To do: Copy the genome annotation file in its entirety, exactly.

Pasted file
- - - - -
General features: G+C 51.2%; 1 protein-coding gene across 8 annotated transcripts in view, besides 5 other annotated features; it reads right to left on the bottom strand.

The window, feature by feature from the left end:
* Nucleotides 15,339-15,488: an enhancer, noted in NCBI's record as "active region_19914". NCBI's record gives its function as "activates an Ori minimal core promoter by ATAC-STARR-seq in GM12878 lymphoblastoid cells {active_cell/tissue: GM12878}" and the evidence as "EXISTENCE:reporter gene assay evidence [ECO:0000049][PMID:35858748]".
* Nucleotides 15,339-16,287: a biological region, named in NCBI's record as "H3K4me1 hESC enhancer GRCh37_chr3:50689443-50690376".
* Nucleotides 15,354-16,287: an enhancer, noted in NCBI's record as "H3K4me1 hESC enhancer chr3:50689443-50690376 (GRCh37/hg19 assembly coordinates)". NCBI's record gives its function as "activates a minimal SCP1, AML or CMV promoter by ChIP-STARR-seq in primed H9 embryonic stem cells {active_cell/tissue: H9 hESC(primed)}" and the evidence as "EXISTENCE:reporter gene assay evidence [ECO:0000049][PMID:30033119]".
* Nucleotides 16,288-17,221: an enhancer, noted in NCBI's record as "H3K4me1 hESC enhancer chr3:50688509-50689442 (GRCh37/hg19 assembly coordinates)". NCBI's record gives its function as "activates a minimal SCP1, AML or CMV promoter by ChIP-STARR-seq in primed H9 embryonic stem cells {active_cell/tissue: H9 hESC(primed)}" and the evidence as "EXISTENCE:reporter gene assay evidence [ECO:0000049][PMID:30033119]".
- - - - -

General features: G+C 51.2%; 1 protein-coding gene across 8 annotated transcripts in view, besides 5 other annotated features; it reads right to left on the bottom strand.

The window, feature by feature from the left end:
* Nucleotides 15,339-15,488: an enhancer, noted in NCBI's record as "active region_19914". NCBI's record gives its function as "activates an Ori minimal core promoter by ATAC-STARR-seq in GM12878 lymphoblastoid cells {active_cell/tissue: GM12878}" and the evidence as "EXISTENCE:reporter gene assay evidence [ECO:0000049][PMID:35858748]".
* Nucleotides 15,339-16,287: a biological region, named in NCBI's record as "H3K4me1 hESC enhancer GRCh37_chr3:50689443-50690376".
* Nucleotides 15,354-16,287: an enhancer, noted in NCBI's record as "H3K4me1 hESC enhancer chr3:50689443-50690376 (GRCh37/hg19 assembly coordinates)". NCBI's record gives its function as "activates a minimal SCP1, AML or CMV promoter by ChIP-STARR-seq in primed H9 embryonic stem cells {active_cell/tissue: H9 hESC(primed)}" and the evidence as "EXISTENCE:reporter gene assay evidence [ECO:0000049][PMID:30033119]".
* Nucleotides 16,288-17,221: an enhancer, noted in NCBI's record as "H3K4me1 hESC enhancer chr3:50688509-50689442 (GRCh37/hg19 assembly coordinates)". NCBI's record gives its function as "activates a minimal SCP1, AML or CMV promoter by ChIP-STARR-seq in primed H9 embryonic stem cells {active_cell/tissue: H9 hESC(primed)}" and the evidence as "EXISTENCE:reporter gene assay evidence [ECO:0000049][PMID:30033119]".